Party it up at one of these hot spots in the German capital

Berghain and Panorama Bar

Notoriously difficult to get into, Berghain is the stuff of legends. Housed in a historic power station in the former east, the club boasts some of the biggest names in techno and plenty of freaky goings on. If you attempt a visit, it's most likely you'll wait for hours just to be turned away — but if you make it inside, you'll definitely have some stories to tell.

If you're really serious about it, prepare yourself for the questions posed by the tattooed and pierced bouncer Sven Marquardt by visiting — it's an incredibly realistic simulation of what it's like to arrive at the door.

Lining up for hours just to get turned away is part of the Berghain experience for many. Photo / Getty Images
Lining up for hours just to get turned away is part of the Berghain experience for many. Photo / Getty Images


You might need to strip down to get into this one. Opened by a pornographic film maker in 1994, it's no surprise some fairly eye-opening exploits go on inside. Back in its heyday, punters were openly encourage to get down and dirty on the dance floor and conservative politicians in the city tried to get it shut down.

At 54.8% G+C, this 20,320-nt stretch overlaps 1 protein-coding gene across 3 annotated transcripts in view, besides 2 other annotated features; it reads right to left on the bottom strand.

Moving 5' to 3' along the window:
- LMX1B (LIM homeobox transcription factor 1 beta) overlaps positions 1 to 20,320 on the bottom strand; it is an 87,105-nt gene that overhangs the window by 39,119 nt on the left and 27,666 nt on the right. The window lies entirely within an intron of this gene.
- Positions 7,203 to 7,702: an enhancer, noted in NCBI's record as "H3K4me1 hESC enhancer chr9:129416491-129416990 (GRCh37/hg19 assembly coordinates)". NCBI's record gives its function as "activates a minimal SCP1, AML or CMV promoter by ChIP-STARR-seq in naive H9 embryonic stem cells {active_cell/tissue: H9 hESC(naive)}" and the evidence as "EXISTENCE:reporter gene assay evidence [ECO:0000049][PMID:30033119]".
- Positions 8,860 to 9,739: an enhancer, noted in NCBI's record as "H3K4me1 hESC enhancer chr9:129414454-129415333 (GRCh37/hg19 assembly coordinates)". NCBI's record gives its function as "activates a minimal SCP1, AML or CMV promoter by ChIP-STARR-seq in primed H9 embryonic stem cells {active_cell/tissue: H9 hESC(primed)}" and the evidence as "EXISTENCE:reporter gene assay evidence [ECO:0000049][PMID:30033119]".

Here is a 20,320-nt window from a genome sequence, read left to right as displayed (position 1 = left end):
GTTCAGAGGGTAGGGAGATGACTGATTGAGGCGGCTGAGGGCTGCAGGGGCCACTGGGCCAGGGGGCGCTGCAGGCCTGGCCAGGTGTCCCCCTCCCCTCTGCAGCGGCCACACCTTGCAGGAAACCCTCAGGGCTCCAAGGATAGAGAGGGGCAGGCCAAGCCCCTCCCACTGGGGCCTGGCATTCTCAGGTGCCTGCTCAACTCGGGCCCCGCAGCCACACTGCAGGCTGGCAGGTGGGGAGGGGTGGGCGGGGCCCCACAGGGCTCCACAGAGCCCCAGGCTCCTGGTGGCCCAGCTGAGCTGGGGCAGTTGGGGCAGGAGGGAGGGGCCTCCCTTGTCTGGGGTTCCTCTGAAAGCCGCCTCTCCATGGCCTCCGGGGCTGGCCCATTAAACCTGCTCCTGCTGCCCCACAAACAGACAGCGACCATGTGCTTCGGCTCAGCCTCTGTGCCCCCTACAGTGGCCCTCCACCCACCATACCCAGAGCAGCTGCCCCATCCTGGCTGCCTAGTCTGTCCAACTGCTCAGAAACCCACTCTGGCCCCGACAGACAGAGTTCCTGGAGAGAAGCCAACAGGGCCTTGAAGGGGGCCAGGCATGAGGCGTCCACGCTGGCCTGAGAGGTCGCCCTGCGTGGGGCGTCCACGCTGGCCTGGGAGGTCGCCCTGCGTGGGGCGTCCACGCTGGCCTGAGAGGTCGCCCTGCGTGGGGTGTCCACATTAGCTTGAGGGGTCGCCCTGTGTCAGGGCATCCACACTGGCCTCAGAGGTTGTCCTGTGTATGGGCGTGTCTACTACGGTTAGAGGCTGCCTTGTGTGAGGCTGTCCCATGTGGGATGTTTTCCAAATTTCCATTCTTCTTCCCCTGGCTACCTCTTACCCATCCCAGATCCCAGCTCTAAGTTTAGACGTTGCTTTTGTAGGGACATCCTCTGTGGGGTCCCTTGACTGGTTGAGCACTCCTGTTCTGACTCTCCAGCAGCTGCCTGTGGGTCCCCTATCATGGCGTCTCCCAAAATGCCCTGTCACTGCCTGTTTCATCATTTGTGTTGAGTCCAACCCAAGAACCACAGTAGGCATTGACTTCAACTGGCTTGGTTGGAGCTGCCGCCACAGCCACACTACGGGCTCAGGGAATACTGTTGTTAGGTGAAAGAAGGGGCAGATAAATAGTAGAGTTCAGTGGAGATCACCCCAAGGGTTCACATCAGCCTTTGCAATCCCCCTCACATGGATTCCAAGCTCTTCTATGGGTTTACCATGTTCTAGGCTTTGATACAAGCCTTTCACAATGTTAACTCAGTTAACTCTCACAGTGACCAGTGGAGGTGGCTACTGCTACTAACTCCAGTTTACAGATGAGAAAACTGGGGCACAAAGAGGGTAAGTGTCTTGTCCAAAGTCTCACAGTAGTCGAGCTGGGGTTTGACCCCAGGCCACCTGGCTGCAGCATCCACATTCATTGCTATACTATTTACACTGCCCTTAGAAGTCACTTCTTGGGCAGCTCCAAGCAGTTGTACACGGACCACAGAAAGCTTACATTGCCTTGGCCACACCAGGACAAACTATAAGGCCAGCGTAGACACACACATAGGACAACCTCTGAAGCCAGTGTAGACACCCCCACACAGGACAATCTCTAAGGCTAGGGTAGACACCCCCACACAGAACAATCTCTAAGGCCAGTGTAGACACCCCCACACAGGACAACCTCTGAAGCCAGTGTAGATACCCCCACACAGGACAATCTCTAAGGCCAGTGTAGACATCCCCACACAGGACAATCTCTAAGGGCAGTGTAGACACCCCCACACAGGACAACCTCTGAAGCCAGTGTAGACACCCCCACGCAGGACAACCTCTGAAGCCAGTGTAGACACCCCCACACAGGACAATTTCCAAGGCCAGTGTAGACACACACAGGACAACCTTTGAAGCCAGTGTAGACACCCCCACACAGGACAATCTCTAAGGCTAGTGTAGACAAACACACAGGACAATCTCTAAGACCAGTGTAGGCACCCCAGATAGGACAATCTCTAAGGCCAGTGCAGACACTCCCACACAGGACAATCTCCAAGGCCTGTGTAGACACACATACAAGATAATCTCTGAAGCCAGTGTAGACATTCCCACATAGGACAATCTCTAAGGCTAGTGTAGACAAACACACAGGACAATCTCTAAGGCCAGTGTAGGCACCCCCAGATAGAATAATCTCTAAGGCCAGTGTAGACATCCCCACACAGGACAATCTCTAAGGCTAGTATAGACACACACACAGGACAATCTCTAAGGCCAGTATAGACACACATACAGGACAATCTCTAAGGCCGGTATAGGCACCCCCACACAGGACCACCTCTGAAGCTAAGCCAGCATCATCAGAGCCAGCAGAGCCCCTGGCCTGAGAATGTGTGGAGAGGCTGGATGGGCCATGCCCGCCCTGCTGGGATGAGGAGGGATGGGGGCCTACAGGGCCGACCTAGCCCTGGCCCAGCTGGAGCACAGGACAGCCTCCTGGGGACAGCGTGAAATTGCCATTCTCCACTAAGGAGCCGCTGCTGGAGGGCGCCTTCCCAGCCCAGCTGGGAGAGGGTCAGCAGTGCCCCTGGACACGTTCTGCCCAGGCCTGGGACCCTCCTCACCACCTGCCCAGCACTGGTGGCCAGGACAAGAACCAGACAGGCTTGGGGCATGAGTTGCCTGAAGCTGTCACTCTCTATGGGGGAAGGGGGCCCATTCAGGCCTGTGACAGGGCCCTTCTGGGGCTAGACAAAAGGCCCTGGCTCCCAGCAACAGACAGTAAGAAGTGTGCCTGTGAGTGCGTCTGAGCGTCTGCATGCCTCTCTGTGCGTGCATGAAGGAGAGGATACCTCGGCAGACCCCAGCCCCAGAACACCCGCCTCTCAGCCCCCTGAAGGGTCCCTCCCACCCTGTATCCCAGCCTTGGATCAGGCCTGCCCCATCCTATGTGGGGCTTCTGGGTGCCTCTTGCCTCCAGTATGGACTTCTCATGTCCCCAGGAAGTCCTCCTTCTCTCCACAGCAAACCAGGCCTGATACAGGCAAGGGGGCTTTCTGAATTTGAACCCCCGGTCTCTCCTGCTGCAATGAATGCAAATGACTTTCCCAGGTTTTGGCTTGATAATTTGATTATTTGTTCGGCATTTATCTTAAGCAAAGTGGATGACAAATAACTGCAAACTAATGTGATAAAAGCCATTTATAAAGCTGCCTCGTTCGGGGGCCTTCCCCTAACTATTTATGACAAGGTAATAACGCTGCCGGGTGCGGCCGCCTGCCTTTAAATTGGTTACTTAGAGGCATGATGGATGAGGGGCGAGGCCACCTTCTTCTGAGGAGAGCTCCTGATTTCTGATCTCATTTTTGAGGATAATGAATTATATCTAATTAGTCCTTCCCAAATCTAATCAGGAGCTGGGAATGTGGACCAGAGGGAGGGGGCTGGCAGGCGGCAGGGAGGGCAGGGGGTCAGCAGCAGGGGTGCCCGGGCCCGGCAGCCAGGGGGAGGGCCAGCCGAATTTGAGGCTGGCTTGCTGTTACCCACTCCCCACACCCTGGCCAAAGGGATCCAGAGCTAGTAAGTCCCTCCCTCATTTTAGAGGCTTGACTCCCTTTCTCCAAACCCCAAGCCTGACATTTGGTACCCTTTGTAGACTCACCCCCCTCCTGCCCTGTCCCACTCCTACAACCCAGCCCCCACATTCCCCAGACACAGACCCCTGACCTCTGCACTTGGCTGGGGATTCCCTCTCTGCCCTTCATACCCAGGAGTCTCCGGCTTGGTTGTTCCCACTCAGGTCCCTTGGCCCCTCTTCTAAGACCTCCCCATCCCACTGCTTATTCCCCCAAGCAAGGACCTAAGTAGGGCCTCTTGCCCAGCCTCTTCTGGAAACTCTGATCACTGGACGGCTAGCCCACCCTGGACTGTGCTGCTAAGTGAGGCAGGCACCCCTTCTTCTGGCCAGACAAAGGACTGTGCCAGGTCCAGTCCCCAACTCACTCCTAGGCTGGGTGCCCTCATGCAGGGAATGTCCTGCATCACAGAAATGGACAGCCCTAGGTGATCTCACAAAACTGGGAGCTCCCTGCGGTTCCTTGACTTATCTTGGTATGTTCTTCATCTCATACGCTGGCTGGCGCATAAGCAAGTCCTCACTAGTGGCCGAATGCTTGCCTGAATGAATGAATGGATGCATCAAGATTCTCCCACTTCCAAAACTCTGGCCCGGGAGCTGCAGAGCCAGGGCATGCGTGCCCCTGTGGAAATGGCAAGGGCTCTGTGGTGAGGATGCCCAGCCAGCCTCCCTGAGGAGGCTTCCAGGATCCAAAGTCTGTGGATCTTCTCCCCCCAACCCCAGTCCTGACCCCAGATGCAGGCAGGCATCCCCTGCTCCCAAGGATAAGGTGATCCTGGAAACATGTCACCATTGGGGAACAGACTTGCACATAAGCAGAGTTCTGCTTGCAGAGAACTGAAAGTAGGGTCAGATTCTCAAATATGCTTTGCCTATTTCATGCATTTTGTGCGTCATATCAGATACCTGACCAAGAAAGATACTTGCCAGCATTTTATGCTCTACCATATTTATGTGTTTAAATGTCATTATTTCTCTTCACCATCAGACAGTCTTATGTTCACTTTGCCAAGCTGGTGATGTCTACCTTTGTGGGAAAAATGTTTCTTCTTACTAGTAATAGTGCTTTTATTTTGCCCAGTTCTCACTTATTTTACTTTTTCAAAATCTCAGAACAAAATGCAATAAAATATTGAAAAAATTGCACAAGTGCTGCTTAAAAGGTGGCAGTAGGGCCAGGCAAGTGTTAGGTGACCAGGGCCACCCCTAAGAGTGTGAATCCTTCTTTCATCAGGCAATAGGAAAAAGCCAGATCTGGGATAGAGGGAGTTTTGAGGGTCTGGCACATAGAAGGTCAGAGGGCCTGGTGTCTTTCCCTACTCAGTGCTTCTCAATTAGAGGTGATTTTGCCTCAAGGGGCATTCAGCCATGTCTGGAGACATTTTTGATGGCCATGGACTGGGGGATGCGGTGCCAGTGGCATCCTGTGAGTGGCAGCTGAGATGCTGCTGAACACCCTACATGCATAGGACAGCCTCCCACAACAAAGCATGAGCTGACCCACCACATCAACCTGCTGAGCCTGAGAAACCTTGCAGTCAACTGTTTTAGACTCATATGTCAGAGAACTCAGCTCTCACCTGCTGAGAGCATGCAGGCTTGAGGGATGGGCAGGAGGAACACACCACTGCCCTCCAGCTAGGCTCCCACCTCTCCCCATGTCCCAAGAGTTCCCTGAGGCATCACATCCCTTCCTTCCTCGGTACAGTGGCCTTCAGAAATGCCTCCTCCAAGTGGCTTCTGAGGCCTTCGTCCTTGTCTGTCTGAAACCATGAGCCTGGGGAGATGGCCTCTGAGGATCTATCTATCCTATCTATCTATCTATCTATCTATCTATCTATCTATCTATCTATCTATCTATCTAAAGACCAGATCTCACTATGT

It might have quietened down a bit since then and some people really do visit just for the music. However, a strict dress code remains — if you want to get in, the freakier, the better.


This techno club has a long history, dating back to before the fall of the Berlin Wall. While it's moved over the years, Tresor is now located in a huge former power plant in central Berlin. Inside, there are several dancefloors, a large outdoor area and of course, never-ending music. If you can't get into Berghain, this is an easier and friendlier option.


Almost as infamous as Berghain, Sisyphos is like no other club. There's a huge chill out zone, an abandoned bus, a small lake, a pizza place and a huge maze of dance floors to experience. It's located in the far-flung suburb of Rummelsburg, but you can get there easily on a shuttle from Ostkreuz. However, after a long stretch in the club, you might want to put aside some cash for a cab ride home at the end of it all.

Kater Blau

"The Blue Tomcat" was originally known as Bar 25, before attracting international attention for its quality house DJs. It later changed its name to Kater Holzig, before reopening in 2014 under its current name. Located on the banks of the Spree River, it's a great place to party in summer, with its large outdoor area including the deck of a boat. It's hard to get in here, but if you really care about the music you'll feel right at home inside.